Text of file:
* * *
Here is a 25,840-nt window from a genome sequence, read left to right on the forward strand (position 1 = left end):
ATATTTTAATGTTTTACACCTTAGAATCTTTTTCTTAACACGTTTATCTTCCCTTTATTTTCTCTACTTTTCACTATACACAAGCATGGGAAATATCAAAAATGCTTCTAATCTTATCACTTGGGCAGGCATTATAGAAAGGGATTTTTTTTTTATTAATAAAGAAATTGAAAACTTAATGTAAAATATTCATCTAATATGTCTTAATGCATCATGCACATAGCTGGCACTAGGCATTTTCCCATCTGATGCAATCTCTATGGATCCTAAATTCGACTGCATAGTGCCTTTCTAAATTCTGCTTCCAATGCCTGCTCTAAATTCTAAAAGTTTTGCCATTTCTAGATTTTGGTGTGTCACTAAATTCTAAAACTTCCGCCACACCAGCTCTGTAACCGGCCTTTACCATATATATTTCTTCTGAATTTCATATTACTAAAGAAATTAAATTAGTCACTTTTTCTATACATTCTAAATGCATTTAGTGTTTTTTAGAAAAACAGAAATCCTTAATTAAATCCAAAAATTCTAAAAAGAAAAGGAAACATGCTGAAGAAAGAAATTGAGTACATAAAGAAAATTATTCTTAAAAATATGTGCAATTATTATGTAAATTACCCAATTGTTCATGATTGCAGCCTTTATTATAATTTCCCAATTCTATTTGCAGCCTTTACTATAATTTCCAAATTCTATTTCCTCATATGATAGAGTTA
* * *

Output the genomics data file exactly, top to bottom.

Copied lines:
Here is a 25,840-nt window from a genome sequence, read left to right on the forward strand (position 1 = left end):
ATATTTTAATGTTTTACACCTTAGAATCTTTTTCTTAACACGTTTATCTTCCCTTTATTTTCTCTACTTTTCACTATACACAAGCATGGGAAATATCAAAAATGCTTCTAATCTTATCACTTGGGCAGGCATTATAGAAAGGGATTTTTTTTTTATTAATAAAGAAATTGAAAACTTAATGTAAAATATTCATCTAATATGTCTTAATGCATCATGCACATAGCTGGCACTAGGCATTTTCCCATCTGATGCAATCTCTATGGATCCTAAATTCGACTGCATAGTGCCTTTCTAAATTCTGCTTCCAATGCCTGCTCTAAATTCTAAAAGTTTTGCCATTTCTAGATTTTGGTGTGTCACTAAATTCTAAAACTTCCGCCACACCAGCTCTGTAACCGGCCTTTACCATATATATTTCTTCTGAATTTCATATTACTAAAGAAATTAAATTAGTCACTTTTTCTATACATTCTAAATGCATTTAGTGTTTTTTAGAAAAACAGAAATCCTTAATTAAATCCAAAAATTCTAAAAAGAAAAGGAAACATGCTGAAGAAAGAAATTGAGTACATAAAGAAAATTATTCTTAAAAATATGTGCAATTATTATGTAAATTACCCAATTGTTCATGATTGCAGCCTTTATTATAATTTCCCAATTCTATTTGCAGCCTTTACTATAATTTCCAAATTCTATTTCCTCATATGATAGAGTTA